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First things first. I am a teenager from the dreadful 80s and though I did not see all the Jeetendra-Sridevi Jayaprada starrers which were a rage then, I was a big fan of the songs and danced endlessly to ‘taki re taki’ and ‘maana maana main hoon mawaali’ (phew, that is a HUGE confession to make).
So having stated my position on this, I can appreciate why Sajid would have wanted to remake Himmatwala his way. It moulded him (I guess) to some degree. Which is all very good and indulgent but if I wanted to see the rubbish that passed off as cinema in the 80s I would rather see the original trash then a (not so ) new take off on it. The original movies thought they were way cool then and took their melodrama and kitschy dancing and costumes earnestly and sincerely. This remake with its jokey references to it being an 80s movie and an overall sense of not taking its content seriously, mars the earnestness with which it should have been made by a true fan.
Ravi returns to the village where his dad committed suicide after being falsely accused of theft by the Sarpanch Sher Singh, (the Big Mean Guy there). He is the Himmatwala who will restore his dad’s honour, get his mother and sister the ‘izzat’ they have lost, tame the Sarpnach’s wild daughter who "hates garibs" and rescue the village from mayhem. He will fight men and tigers and throw around bullock carts. And when not busy fighting he will dance amongst the colourful pots on a beach with the wild daughter.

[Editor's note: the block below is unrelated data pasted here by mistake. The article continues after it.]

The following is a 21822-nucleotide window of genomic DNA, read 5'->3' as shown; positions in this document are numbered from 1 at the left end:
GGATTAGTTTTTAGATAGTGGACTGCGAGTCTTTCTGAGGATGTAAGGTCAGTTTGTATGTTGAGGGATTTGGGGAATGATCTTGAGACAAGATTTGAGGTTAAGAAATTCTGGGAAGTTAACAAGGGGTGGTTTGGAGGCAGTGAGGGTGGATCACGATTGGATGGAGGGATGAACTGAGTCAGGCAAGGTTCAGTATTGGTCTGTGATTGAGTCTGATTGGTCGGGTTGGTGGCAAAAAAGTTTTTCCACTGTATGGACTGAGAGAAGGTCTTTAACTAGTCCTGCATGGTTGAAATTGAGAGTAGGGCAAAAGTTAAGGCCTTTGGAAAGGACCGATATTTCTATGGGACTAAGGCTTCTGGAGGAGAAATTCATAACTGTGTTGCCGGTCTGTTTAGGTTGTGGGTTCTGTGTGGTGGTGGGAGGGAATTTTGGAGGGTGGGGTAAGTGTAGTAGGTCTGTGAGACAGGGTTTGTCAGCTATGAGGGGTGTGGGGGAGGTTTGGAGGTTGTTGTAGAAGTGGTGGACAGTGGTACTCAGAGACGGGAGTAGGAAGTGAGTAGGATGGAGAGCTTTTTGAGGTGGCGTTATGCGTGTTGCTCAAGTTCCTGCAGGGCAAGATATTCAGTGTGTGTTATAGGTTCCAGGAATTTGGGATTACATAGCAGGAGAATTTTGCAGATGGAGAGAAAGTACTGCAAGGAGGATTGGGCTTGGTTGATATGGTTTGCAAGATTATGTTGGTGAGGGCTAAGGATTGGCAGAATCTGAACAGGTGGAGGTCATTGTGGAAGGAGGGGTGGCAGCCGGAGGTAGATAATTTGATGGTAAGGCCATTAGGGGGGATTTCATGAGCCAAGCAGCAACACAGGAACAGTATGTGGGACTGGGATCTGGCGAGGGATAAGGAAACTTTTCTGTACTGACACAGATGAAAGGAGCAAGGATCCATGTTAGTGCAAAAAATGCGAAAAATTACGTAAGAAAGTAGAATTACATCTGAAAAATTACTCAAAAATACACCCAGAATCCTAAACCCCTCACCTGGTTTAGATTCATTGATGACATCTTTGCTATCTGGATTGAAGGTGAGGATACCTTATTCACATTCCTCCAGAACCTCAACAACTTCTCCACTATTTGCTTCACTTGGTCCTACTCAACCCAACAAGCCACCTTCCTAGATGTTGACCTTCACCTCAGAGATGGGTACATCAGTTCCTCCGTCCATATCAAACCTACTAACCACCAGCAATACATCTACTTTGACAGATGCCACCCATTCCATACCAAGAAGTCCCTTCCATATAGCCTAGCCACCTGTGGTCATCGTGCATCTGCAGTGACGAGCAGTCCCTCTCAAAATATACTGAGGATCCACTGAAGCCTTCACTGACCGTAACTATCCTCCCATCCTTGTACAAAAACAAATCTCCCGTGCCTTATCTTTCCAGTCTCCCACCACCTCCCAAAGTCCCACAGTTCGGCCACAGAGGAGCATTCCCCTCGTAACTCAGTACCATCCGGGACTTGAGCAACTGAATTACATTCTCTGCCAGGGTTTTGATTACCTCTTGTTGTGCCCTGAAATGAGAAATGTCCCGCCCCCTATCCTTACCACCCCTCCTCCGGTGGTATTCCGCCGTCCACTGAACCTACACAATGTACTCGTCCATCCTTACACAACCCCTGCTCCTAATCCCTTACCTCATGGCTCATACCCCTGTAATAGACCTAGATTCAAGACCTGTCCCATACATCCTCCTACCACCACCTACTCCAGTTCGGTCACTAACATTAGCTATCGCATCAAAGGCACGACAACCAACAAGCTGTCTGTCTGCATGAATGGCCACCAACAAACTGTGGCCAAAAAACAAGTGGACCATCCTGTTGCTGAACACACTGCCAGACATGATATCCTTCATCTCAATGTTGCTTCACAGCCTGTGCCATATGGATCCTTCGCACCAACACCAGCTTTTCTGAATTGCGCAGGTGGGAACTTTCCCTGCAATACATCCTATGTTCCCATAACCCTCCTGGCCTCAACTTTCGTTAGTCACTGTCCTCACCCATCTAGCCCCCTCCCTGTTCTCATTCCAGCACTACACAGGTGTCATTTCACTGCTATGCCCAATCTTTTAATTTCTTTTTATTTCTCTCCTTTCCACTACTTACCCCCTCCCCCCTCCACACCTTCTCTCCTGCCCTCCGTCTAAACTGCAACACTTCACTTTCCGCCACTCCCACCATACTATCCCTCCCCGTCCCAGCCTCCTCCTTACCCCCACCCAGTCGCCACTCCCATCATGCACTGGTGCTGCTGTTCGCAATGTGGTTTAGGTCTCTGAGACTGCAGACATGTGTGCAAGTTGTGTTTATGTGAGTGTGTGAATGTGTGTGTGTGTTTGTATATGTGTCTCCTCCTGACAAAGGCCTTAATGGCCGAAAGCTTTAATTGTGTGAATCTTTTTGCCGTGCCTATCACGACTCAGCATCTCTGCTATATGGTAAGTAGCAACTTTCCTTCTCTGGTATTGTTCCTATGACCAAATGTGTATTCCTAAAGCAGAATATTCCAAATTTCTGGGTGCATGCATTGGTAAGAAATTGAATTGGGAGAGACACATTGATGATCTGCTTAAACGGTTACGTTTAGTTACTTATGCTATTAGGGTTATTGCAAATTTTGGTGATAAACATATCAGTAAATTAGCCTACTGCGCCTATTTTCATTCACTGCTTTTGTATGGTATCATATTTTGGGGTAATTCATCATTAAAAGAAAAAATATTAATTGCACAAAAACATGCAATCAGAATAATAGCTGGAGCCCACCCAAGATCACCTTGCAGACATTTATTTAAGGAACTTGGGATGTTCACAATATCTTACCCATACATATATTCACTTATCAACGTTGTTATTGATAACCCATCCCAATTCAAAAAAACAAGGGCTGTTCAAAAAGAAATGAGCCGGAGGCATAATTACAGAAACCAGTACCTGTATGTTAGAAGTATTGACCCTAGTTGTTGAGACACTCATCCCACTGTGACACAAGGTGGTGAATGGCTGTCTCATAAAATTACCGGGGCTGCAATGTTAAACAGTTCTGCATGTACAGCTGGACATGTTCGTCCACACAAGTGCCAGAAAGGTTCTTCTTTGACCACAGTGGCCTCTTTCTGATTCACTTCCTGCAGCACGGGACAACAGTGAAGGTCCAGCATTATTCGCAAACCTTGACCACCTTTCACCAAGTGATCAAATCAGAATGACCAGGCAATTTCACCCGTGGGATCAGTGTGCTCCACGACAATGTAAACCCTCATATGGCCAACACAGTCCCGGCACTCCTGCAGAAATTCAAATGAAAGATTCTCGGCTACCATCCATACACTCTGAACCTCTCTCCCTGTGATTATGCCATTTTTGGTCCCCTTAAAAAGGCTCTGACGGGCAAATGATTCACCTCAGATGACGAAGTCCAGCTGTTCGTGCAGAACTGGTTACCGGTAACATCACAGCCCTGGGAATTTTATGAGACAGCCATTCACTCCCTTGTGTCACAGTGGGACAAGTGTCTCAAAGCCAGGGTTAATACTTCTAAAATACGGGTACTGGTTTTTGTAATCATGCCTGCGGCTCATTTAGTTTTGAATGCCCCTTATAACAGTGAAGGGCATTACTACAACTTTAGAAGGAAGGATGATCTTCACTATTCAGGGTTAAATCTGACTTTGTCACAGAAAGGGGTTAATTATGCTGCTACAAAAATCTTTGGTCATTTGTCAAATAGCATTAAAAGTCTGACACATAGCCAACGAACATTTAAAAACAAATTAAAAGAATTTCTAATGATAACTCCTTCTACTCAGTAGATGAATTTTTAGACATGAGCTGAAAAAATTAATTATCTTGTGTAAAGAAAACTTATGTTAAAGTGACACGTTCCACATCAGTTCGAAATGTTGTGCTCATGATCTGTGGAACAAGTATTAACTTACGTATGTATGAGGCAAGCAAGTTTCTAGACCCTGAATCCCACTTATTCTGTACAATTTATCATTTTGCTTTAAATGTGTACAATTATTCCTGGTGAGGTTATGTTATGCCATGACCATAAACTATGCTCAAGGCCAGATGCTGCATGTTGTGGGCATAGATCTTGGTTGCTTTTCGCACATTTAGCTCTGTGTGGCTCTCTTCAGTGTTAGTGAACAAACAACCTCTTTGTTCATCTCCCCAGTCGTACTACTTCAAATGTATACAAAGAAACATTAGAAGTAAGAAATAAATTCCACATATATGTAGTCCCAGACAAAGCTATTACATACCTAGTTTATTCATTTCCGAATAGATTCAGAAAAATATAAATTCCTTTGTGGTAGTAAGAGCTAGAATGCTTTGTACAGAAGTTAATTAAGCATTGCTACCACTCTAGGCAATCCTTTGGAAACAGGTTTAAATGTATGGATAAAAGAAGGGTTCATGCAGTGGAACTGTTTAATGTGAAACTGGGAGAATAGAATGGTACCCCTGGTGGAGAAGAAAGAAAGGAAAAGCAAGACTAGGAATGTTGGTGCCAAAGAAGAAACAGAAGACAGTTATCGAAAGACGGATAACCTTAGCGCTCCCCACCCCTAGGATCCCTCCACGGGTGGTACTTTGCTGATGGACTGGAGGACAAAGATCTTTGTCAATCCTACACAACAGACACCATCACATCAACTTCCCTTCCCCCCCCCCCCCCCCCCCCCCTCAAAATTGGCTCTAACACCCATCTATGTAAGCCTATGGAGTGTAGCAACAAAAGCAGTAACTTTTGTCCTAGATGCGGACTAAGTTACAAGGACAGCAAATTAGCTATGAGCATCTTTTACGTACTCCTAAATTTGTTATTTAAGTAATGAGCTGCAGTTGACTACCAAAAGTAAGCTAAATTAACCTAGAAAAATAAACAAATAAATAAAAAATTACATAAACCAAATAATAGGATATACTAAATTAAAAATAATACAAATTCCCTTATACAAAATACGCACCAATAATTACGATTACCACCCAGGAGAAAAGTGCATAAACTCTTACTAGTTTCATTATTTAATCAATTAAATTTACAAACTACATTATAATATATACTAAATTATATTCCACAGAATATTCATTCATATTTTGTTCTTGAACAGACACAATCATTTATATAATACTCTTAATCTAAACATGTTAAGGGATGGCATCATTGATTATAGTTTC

Sher Singh (played by Mahesh Manjrekar) is not menacing enough. Most of the time he look like a benevolent uncle. Paresh Rawal plays the sidekick in a strange judge’s wig hairstyle and provides the laughs. The heroine Tamannah is not a patch on Sridevi and looks a bit awkward in the dance sequences. Zarina Wahab is effective as the boo hoo mother who calls on sherawali to save her son. Ajay Devgn rocks. As usual his comic timing provides some of the best laughs in the movie. He is also all burning eyes intensity in the angry scenes. He is the star of this movie and he is the only reason one could sit through it.
There are quite a few funny scenes and those are the saving grace. However, you cannot escape a sense of weariness while watching the movie. There is an outdated feel to the story that is hard to not get impatient with. Modern audiences cannot really stomach lines like “beti ek baar sasural gayi to uski arthi hi wahan se nikalti hai.” A true modern Himmatwala would have done something about the ill treatment his sister faces and not resort to his girlfriend’s fake pregnancy to get the bad man to toe the line.
The music is pretty decent. Of cuorse, naino mein sapna and taki re taki are well known, but even the new disco song is pretty good.
So, the question arises. Is a remake supposed to be a copy of the original with fresh faces, or does a remake have the liberty to take the essence of the original (which after all made the original a hit) and make it work in the present context? I would wait for Chashme Buddoor next week to take this thought ahead. In the meantime, I would not particularly recommend this one. If you are feeling nostalgic, hire a DVD and watch Jeetendra in white with a buxom Sridevi while waving feather dusters on the beach and get your kicks. This one is purely for Ajay Devgan fans only.